In an interconnected world where ideas, capital, and people flow across borders seamlessly, what is the role of the international community in mitigating the threats that our world faces? On March 23 and 24, a panel of experts sought to find answers to this question at A Word With(out) Borders, the tenth annual Munk School graduate conference.

“The question which really underpinned most of the conference was ‘how do we respond to the changing role of borders in our world?’,” said Fatima Saya, MGA candidate and co-chair of the student-led conference. “I think that we came away with some important thoughts on this question.”

The conference began with a keynote by author Graeme Wood, known for his article in the Atlantic “What ISIS Really Wants.” ISIS has been on the public’s mind for its attempt to redraw borders in Iraq and Syria and the threat it poses to our globalized world. “Osama Bin Laden was kind of a kumbaya figure to us,” said one ISIS operative ominously when interviewed by Wood. However, Wood reassured the audience in his closing remarks that after his several years of research into ISIS “the more I learn about ISIS, the less afraid I am.”

The theme of globalized threats and how to respond carried into the panel discussions of the following day, beginning with “Borderless Threats”, which discussed intangible but persistent threats in cyberspace and finance. “We need to understand cyberspace as a multi-stakeholder domain,” noted Ron Deibert, director of the Citizen Lab at the Munk School of Global Affairs. The need for a cross-sectoral approach to these spaces was echoed by Matthew McGuire, a financial crime risk management expert, and Jon Lindsay, a political scientist and former military personnel who now teaches at the Munk School.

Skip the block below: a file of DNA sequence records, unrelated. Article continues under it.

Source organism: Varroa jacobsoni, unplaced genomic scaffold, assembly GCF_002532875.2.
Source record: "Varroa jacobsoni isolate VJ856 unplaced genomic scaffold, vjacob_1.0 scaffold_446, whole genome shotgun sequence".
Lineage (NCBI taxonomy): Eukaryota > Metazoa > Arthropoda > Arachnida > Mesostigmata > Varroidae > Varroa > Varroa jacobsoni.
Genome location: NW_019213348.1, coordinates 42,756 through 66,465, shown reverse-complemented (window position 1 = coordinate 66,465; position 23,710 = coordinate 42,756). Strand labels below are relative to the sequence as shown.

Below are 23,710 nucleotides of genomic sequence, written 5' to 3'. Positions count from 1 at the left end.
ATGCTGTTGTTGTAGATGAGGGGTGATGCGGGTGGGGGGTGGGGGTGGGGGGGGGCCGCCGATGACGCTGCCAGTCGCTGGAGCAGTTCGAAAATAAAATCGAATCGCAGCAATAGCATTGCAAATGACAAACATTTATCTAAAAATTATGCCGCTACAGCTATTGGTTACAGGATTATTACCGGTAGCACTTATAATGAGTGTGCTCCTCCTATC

“Borders in Flux,” the second panel discussion, emphasized the changing borders in the South China Sea, the Levant and the Crimea region. Aisha Ahmad, a professor of Political Science at the University of Toronto, highlighted the use of narratives, “sometimes nostalgic, sometimes apocalyptic, but always rooted in historical grievances”, as a way to understand areas where borders are redrawn. Assistant professor at the University of Toronto’s Department of Political Science, Seva Gunitsky, spoke about strategic narratives in the Crimea region by pointing out that “sovereignty is organized hypocrisy,” which panelist Chris Chung, a PhD student in the Department of History at the University of Toronto, agreed also applied to the South China Sea.

The third and final panel, “Borders Rising,” brought together academics and practitioners to discuss refugee crises. David Morley, CEO and president of UNICEF Canada; Magdalena Dembinska, associate professor at the Université de Montréal; and Martin Schain, a professor of Politics from New York University, wrapped up the conference by trying to untangle what role the state and multilateral agencies have to play in handling flows of people across porous borders. Dembinska ended on a hopeful note by stating that “as difficult as it is, the refugee crisis is an opportunity to rethink EU policies.”


Published on April 4, 2016